Plant-based platforms have been identified also as promising approaches to tackle chikungunya virus, the emerging pathogen initially found in East Africa and currently spread in many regions of the world. No licensed vaccines are available, and thus the need for advancing in this research field is great. Beside the preclinical stage candidates in trial, also the implementation in parallel of low-cost production platforms will be determinant as chikungunya is mainly affecting developing countries where access to vaccines is limited due to the high cost of conventional formulations. Based on the previous experiences on influenza and other viral pathogens, plant-made VLPs seem the most efficacious approach to render immunogenic formulations also in this case (Salazar-González et al. 2015).

After pioneering examples that we have already mentioned in the field of “edible vaccines” (e.g. against hepatitis B), and others undertaken against human immunodeficiency virus (in lettuce, tobacco) and human papillomavirus (in tomato) as main cases, stable transformation approaches (both nuclear and plastidial) are also currently being undertaken and evaluated in preclinical context to tackle highly relevant sanitary problems such as those related to deadly pathogens like anthrax (in mustard and tobacco) and Ebola virus (tobacco) (see Table 3).

Unfortunately, at present, the only plant-made vaccine approved is a purified and injectable Newcastle disease vaccine for poultry produced in tobacco suspension cells (Rybicki 2010, Table 6). The approval of this veterinary plant-made vaccine represents a quite important milestone. It should be considered that plant-based technologies are very suitable for developing veterinary vaccines. Especially in the case of fisheries, since farming relies on ocean water and excessive use of antibiotics may have impact on the environment, the use of (edible) vaccines for disease prevention may mitigate this problem (Clarke et al. 2013).
Table 6

Recent examples of plant-based antibodies against tumour malignancies and infectious diseases


Host/expression strategy

Functionality evaluation


Trastuzumab (humanized)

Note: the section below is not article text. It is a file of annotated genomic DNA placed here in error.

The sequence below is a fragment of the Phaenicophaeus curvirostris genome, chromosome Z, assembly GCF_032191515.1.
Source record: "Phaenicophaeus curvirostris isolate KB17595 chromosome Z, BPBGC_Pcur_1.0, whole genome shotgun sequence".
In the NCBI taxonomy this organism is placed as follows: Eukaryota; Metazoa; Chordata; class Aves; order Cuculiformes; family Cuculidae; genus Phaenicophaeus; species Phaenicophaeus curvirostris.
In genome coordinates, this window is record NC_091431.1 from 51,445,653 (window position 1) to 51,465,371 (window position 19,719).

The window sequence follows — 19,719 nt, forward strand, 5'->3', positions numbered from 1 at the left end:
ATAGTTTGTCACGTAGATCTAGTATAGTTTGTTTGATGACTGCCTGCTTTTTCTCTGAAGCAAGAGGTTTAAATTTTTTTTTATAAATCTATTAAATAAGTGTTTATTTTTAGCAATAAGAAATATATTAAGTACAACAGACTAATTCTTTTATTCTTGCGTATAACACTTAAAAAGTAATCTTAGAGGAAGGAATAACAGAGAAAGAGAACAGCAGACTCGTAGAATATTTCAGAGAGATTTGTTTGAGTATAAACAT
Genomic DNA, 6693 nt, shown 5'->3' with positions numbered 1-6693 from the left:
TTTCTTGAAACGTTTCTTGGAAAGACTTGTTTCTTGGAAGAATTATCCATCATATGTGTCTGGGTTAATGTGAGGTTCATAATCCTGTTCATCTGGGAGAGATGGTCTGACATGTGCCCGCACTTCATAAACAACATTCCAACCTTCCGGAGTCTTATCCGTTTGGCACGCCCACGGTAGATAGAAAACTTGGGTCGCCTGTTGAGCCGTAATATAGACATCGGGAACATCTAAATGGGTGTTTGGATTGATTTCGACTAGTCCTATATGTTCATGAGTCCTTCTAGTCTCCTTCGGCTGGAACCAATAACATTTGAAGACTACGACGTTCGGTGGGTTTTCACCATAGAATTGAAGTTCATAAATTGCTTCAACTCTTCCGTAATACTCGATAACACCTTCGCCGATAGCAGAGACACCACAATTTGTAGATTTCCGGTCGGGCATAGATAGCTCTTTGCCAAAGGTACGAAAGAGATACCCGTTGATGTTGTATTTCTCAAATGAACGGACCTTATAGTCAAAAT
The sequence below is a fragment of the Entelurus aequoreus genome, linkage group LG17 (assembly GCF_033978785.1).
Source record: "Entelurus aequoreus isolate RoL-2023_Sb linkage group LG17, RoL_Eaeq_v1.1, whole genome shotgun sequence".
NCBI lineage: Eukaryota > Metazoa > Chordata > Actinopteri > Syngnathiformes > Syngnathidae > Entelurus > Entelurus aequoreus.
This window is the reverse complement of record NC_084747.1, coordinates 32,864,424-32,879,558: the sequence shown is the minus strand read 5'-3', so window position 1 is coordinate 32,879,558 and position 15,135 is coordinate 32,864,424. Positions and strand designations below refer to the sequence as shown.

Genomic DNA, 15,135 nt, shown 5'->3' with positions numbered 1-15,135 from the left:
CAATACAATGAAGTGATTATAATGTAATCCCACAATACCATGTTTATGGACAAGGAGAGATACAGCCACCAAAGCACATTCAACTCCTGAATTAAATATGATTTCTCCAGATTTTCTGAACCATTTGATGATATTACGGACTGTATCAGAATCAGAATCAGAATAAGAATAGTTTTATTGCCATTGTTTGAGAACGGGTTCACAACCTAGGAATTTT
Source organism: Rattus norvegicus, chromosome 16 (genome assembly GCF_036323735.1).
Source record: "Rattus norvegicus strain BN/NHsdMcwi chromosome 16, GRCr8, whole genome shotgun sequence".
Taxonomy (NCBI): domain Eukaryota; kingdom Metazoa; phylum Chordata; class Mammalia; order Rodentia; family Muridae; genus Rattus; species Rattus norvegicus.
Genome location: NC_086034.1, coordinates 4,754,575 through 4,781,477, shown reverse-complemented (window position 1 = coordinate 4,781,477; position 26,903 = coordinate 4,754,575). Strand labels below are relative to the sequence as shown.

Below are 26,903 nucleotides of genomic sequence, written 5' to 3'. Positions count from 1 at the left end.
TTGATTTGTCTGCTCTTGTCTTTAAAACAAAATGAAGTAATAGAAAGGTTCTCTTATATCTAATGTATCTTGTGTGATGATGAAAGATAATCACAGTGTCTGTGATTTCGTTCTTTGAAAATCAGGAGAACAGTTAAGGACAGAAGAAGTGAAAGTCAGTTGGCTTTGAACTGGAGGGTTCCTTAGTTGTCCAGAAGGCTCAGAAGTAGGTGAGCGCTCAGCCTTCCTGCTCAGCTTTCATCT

N. benthamiana (transient)

Anti-proliferative effects, similarly to the current drug Herceptin

Komarova et al. (2011); Grohs et al. (2010)

Rituximab (BLX-300 mouse/human chimeric anti-CD20 antibody C2B, with human-like glycosylation)

Aquatic plant Lemna minor (LEX System)

In preclinical studies showed the same target cell-binding activity, improved antibody-dependent cellular cytotoxicity against B cells and superior B-cell depletion, induction of apoptosis but attenuated complement-dependent cytotoxicity

Cox et al. (2006); Gasdaska et al. (2012)

Rituximab immunocytokine (scFv-Fc fused to human IL-2 with homogeneous glycosylation devoid of xylose/fucose N-glycosylation)

N. benthamiana (transient)

In vitro CD20 binding activity comparable to Rituximab and efficient elicitation of antibody-dependent cell-mediated cytotoxicity (ADCC)

hIL-2 in the context of 2B8-Fc-hIL-2 maintained the biological activity and subsequent triggering of T-cell proliferation

Marusic et al. (2016)

Obinutuzumab (humanized from mouse monoclonal antibody against a CD20 epitope partially overlapping that of rituximab and glycoengineered)

N. benthamiana (transient)

Substantially equivalent to that derived from conventional Chinese hamster ovary (CHO) cells in binding to CD20 and expanding the immune-mediated target cell death

Lee et al. (2018)

2G12 (human mAb against a neutralizing epitope on HIV-1 GP120 protein)

Tobacco, maize and Arabidopsis (transgenic)

Potent and broad HIV-1-neutralizing activity in vitro and in vivo

Hessell et al. (2009)

Double-blind, placebo-controlled, randomized, dose-escalation, phase I clinical trial was performed

Ma et al. (2015)

Tobacco (transient)

Binding and neutralization properties with the “humanized” N-glycans equivalent to that of the original mAb derived from CHO cells. More effective in virus neutralization

Sainsbury et al. (2010)

N. tabacum and N. benthamiana (transgenic, sIgA version of 2G12)

Effective aggregation of HIV virions and enhanced stability in mucosal secretions when compared to the cognate IgG format

Paul et al. (2014)

Paramyxovirus respiratory syncytial virus humanized IgG1 mAb palivizumab (different isotypes and N-glycoform variants)

N. benthamiana (transient) also utilizing glico-engineered plant hosts

Compared to commercially available palivizumab with respect to both in vitro receptor and C1q binding and in vivo efficacy. Antigen binding and neutralization activity of each variant were indistinguishable from those of palivizumab.

Fcγ receptor binding profiles demonstrated significant differences depending on isotype and glycan profile

Hiatt et al. (2014)

Human mAb against anthrax main virulence factor (PA) (“humanized”, glycosylated with plant-specific glycans or glycan-deprived)

N. benthamiana (transient)

Used in both prophylactic and therapeutic treatment of individuals exposed or infected with anthrax.

Both formats were able to bind PA, neutralizing anthrax lethal toxin, and to protect mice against a lethal spore challenge.

The glycan-deprived mAb demonstrated improved half-life providing full protection in non-human primates against anthrax spore inhalation

Mett et al. (2011)

Chimeric complete IgG and a IgG-like format (scFv-Fc) against opportunistic fungal pathogens derived from a murine mAb (2G8)

N. benthamiana (transient)

Retained the efficacy of the original mAb, being able to inhibit directly the growth of Candida albicans and to induce the protection in animal models mimicking a systemic or vaginal C. albicans infection